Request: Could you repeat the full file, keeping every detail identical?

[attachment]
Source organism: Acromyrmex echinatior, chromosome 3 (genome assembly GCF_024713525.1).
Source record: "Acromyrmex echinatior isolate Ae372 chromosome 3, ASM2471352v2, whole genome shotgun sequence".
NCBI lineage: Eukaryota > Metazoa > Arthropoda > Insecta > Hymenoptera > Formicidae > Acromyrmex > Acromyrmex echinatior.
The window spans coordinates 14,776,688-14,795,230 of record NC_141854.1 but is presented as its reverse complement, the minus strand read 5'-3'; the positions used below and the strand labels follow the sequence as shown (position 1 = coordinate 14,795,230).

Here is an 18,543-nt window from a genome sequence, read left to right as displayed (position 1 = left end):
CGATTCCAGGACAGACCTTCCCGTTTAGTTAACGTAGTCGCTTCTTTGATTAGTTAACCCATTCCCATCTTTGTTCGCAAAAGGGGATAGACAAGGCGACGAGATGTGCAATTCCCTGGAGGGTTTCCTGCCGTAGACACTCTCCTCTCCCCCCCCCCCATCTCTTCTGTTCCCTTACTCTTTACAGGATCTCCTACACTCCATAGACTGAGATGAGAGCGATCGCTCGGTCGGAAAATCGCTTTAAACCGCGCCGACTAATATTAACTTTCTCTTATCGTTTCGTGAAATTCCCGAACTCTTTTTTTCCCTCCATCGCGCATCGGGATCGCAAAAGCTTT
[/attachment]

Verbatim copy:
Source organism: Acromyrmex echinatior, chromosome 3 (genome assembly GCF_024713525.1).
Source record: "Acromyrmex echinatior isolate Ae372 chromosome 3, ASM2471352v2, whole genome shotgun sequence".
NCBI lineage: Eukaryota > Metazoa > Arthropoda > Insecta > Hymenoptera > Formicidae > Acromyrmex > Acromyrmex echinatior.
The window spans coordinates 14,776,688-14,795,230 of record NC_141854.1 but is presented as its reverse complement, the minus strand read 5'-3'; the positions used below and the strand labels follow the sequence as shown (position 1 = coordinate 14,795,230).

Here is an 18,543-nt window from a genome sequence, read left to right as displayed (position 1 = left end):
CGATTCCAGGACAGACCTTCCCGTTTAGTTAACGTAGTCGCTTCTTTGATTAGTTAACCCATTCCCATCTTTGTTCGCAAAAGGGGATAGACAAGGCGACGAGATGTGCAATTCCCTGGAGGGTTTCCTGCCGTAGACACTCTCCTCTCCCCCCCCCCCATCTCTTCTGTTCCCTTACTCTTTACAGGATCTCCTACACTCCATAGACTGAGATGAGAGCGATCGCTCGGTCGGAAAATCGCTTTAAACCGCGCCGACTAATATTAACTTTCTCTTATCGTTTCGTGAAATTCCCGAACTCTTTTTTTCCCTCCATCGCGCATCGGGATCGCAAAAGCTTT